Getty Images / Joe Raedle

Why You Don't Really Need To Warm Up Your Car In Winter

It might be tempting to turn on your car and let it idle in the driveway to warm up. But it's really not necessary and is probably pretty unsafe.

By Nathan Giannini | February 13, 2015

We totally get it. When there's snow on the ground, temperatures are below freezing and the wind chill is even lower than that, it's really nice to have your car already toasty before you jump in in the morning. 

Idling your car in the driveway to let it warm up might keep it warm, but it's not only unnecessary, it's expensive, it's bad for the environment and really, it's kind of unsafe.

News reports from all over the country show thieves are targeting cars left idling in the driveway, unlocked and with the key in the ignition.

"These new cold-weather crooks can spot that exhaust from the street and pounce, already striking nationwide from Texas to California, Michigan to Kansas," NBC reported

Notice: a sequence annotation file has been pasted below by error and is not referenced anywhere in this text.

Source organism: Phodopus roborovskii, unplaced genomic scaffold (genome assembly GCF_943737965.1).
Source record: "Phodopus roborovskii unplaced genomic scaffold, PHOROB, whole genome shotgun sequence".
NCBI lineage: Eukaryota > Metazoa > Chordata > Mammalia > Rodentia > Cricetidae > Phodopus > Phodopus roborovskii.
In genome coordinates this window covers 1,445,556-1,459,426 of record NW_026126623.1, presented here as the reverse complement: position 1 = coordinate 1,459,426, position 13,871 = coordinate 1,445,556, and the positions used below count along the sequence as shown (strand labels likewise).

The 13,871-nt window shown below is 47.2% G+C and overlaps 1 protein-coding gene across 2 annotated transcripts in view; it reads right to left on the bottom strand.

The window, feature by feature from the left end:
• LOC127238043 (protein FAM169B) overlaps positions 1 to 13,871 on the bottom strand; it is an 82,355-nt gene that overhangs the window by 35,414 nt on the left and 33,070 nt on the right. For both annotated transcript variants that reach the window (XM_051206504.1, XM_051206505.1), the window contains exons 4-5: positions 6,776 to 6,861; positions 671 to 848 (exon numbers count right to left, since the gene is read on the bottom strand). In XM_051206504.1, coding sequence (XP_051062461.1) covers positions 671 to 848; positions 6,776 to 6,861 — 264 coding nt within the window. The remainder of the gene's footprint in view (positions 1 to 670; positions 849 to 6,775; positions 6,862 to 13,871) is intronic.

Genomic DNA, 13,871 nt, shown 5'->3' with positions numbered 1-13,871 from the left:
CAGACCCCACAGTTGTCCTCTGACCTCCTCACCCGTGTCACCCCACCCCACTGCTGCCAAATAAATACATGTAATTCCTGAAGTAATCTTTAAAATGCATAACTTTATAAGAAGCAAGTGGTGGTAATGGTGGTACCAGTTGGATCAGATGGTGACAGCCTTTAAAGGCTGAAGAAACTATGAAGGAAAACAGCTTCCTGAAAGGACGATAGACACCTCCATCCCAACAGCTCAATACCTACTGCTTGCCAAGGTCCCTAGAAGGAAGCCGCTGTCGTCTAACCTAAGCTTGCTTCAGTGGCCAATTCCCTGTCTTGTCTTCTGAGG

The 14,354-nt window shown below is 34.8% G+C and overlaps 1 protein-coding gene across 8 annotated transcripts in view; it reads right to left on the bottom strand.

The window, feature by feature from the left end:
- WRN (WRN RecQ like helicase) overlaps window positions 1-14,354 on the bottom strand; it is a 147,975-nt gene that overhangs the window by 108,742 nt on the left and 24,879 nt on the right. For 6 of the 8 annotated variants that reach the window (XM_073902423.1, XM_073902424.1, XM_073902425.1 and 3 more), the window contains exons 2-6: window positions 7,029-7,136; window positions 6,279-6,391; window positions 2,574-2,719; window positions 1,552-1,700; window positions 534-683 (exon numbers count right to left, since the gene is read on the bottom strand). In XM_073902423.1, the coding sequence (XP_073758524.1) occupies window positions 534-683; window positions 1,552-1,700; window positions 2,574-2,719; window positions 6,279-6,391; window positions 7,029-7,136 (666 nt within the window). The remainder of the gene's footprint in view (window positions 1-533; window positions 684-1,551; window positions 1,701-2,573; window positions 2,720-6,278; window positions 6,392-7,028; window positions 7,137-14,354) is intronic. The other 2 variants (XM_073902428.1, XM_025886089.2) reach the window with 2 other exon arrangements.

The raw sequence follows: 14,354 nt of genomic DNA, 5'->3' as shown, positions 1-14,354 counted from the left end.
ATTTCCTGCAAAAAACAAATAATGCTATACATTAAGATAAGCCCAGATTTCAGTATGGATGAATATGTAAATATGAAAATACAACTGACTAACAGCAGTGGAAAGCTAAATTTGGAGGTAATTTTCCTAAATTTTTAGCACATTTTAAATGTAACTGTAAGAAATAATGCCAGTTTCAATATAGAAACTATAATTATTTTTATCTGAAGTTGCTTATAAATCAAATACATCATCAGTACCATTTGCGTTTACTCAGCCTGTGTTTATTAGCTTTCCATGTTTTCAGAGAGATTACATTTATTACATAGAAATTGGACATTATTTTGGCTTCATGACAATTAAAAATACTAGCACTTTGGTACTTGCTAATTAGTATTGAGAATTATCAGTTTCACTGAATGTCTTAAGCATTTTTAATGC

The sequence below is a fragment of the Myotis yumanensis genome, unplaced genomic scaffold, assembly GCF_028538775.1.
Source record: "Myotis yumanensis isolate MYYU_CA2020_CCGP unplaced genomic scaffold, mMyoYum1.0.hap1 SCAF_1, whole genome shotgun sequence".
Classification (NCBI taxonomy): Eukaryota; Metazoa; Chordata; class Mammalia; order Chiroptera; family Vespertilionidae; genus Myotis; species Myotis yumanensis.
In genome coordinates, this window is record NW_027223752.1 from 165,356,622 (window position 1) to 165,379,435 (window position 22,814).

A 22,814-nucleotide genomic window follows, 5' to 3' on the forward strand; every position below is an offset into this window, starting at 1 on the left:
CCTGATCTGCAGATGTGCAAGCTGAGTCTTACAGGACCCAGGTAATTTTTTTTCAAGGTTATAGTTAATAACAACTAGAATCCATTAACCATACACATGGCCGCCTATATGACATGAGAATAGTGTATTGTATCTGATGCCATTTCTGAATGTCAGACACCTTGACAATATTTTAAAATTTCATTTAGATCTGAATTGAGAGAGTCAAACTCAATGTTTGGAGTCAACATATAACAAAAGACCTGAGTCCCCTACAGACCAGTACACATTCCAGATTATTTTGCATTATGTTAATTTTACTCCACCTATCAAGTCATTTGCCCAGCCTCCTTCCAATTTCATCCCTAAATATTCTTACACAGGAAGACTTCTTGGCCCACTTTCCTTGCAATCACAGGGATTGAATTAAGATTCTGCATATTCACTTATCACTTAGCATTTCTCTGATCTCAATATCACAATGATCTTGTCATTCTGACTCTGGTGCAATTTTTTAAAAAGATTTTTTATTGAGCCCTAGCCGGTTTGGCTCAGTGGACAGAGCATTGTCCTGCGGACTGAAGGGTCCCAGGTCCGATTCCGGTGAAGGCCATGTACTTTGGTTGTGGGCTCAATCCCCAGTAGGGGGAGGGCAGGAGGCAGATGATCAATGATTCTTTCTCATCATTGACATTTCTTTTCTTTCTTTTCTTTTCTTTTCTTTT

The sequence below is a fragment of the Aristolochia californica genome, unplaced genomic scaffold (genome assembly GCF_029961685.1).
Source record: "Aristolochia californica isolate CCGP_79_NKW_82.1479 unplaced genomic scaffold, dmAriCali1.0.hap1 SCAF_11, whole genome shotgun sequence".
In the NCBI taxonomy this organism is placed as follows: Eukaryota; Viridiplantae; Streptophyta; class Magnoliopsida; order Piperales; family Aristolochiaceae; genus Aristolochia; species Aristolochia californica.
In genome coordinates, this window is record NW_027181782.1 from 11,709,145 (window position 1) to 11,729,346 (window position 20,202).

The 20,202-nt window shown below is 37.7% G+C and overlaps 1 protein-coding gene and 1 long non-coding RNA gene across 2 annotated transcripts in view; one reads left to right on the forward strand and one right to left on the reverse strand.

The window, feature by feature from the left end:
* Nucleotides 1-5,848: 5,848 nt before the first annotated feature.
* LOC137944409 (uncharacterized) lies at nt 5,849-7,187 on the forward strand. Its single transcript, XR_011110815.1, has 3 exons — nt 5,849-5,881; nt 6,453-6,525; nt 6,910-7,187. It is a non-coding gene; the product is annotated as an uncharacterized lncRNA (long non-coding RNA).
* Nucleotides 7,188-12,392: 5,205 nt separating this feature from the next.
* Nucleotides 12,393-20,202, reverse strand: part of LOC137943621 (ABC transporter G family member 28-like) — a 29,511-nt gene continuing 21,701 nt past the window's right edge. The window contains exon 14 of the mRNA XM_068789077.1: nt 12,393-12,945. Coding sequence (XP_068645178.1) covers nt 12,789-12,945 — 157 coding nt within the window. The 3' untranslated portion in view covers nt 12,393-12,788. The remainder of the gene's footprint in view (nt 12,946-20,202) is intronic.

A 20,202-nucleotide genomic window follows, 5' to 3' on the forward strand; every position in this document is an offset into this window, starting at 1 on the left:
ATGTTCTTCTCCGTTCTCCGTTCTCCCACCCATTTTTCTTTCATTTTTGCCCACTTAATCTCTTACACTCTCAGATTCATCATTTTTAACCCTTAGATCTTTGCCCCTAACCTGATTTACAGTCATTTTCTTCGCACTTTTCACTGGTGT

Police call these unattended vehicles "puffers" for the very obvious, very visible puffs of smoke coming from the car's exhaust. Authorities say this is really an unnecessary risk because the best way to warm your car up is to drive it. The U.S. Department of Energy recommends idling for about 30 seconds before driving off gently. The engine will warm up faster if it's being driven, meaning the heat will turn on sooner, and you'll save on fuel and reduce emissions.

And depending on where you live, idling might actually be illegal. There are currently 31 states with anti-idling laws of varying severity. 

And for good reason. A 2009 Vanderbilt University study found idling of all kinds accounted for 1.6 percent of all U.S. greenhouse gas emissions and costs consumers $5.9 billion per year.

This video includes images from Getty Images.